Starting an LLC in Texas

An LLC is a limited liability company. In Texas, LLCs are legal business entities.

In this video, I’m going to explain:

  1. What a legal entity is,
  2. How to start your own LLC in Texas, and
  3. A few points on how to properly manage your LLC.

1. What is a Legal Entity?

A legal entity is a person or business who is authorized to hold title to property, enter into contracts, sue, or be sued.

A person is a natural legal entity. People can hold title to property, enter into contracts, sue, or be sued.

Businesses can also be legal entities. Although, not all businesses are legal entities.

Sole proprietorships and general partnerships are not their own legal entities.

In a sole proprietorship, an individual person is doing business as the name of that person’s business. The property, contracts, and law suits are all in the name of that individual person.

In a general partnership, you have a group of individuals conducting their business as the name of their partnership. The title to property, the contracts, and the law suits are all in the names of the individual partners doing business as the name of their partnership.

An LLC, however, is it’s own legal entity. The LLC can hold title to property, enter into contracts, and sue or be sued.

2. Starting Your Own LLC in Texas

So, in Texas, to start your own LLC, you need to complete a Certificate of Formation, and this Certificate of Formation is filed in the Texas Secretary of State’s office.

And, the certificate needs to have the name of the LLC, and the name can’t be one that’s already being used or deceptively similar to one that is already being used.

It can’t be misleading, and the name has to have either “LLC” or “Limited Liability Company” or an abbreviation in the name.

The certificate also has to have the name and address of the registered agent, the person who is authorized to accept service of process on behalf of the LLC.

The certificate also has to have the names and addresses of each initial member if the LLC is going to managed by the members.

If it’s going to managed by managers, then the certificate requires the name and address of each initial manager.

The certificate for the LLC also has to have the purpose of the LLC, which is generally to conduct any and all lawful business in the state of Texas.

The certificate can also contain additional terms by which the LLC is going to conduct its business.

And finally, it will have the name and signature of the person organizing the LLC.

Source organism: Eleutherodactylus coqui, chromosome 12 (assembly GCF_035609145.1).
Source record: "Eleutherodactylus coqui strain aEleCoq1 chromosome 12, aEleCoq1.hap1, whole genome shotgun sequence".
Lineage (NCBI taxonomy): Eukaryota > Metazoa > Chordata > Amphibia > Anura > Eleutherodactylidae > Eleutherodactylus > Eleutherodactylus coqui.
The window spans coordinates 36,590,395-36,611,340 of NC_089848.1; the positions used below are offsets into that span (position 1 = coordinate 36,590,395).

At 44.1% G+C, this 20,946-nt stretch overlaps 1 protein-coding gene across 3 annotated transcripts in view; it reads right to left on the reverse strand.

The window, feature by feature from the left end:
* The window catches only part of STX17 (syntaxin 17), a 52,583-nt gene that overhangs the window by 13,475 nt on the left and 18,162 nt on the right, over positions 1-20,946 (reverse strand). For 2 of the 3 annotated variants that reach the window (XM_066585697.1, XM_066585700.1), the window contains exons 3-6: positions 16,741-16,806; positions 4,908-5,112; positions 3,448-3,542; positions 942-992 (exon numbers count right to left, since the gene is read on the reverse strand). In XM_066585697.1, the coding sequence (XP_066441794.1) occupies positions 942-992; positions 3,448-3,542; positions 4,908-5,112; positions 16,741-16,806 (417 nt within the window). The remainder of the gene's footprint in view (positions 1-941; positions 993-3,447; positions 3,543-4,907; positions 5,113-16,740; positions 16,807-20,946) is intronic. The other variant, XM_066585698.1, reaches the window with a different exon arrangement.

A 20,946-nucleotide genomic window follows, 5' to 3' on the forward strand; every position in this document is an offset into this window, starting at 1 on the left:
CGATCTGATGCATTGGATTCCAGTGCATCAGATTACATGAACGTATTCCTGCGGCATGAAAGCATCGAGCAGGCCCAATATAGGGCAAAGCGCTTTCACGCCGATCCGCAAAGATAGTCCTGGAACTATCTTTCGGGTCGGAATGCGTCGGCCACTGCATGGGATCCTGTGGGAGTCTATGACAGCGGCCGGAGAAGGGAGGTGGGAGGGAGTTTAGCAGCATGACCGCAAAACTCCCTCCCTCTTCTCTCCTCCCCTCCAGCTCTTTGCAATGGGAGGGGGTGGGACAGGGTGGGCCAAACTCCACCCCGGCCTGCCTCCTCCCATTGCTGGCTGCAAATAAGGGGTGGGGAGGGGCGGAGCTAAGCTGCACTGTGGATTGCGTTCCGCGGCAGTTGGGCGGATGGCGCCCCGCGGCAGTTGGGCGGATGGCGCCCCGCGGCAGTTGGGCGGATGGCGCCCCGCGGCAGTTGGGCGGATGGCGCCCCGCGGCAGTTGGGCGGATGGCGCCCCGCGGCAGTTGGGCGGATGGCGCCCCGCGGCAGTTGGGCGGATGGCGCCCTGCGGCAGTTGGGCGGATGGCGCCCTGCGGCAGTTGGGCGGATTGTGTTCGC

When you send your Certificate of Formation [and the required filing fee] to the Texas Secretary of State’s office, they will review it to make sure that the name is one that can be used and that the certificate has all the necessary information.

Once it’s been reviewed and approved, then they’ll send you confirmation that the certificate has been filed.

Once you receive the confirmation that the certificate has been filed, you can apply for a federal employer identification number from the IRS, open a bank account, and begin operating the business on behalf of the LLC.

3. Properly Managing Your LLC

One thing you need to consider for properly maintaining your LLC is to have an Operating Agreement.

That Operating Agreement acts like a partnership agreement in a partnership or the Bylaws of a corporation.

It establishes what the roles are between the owners and the managers.

If the owners are the managers, then the LLC functions like a partnership. If the owners are not the managers, then the LLC functions more like a corporation.

The Operating Agreement should carefully express the terms by which new members are included, how contributions are to be made, how distributions are made, and how decisions are made.

Decisions are usually made by the members and managers voting on major decisions that the company has to decide on.

Another important aspect of properly maintaining your LLC is capitalization.

When you start conducting business on behalf of the LLC, you want to make sure that the LLC has sufficient capital to meet its operating expenses.

If the LLC doesn’t have sufficient capital to meet its operating expenses, then you as an owner could face potential personal liability to satisfy those financial obligations.

Also, if the LLC were to make any distributions of its profits in a way that would prevent it from being able to meet its financial obligations, then you can also become personally liable for those financial obligations.

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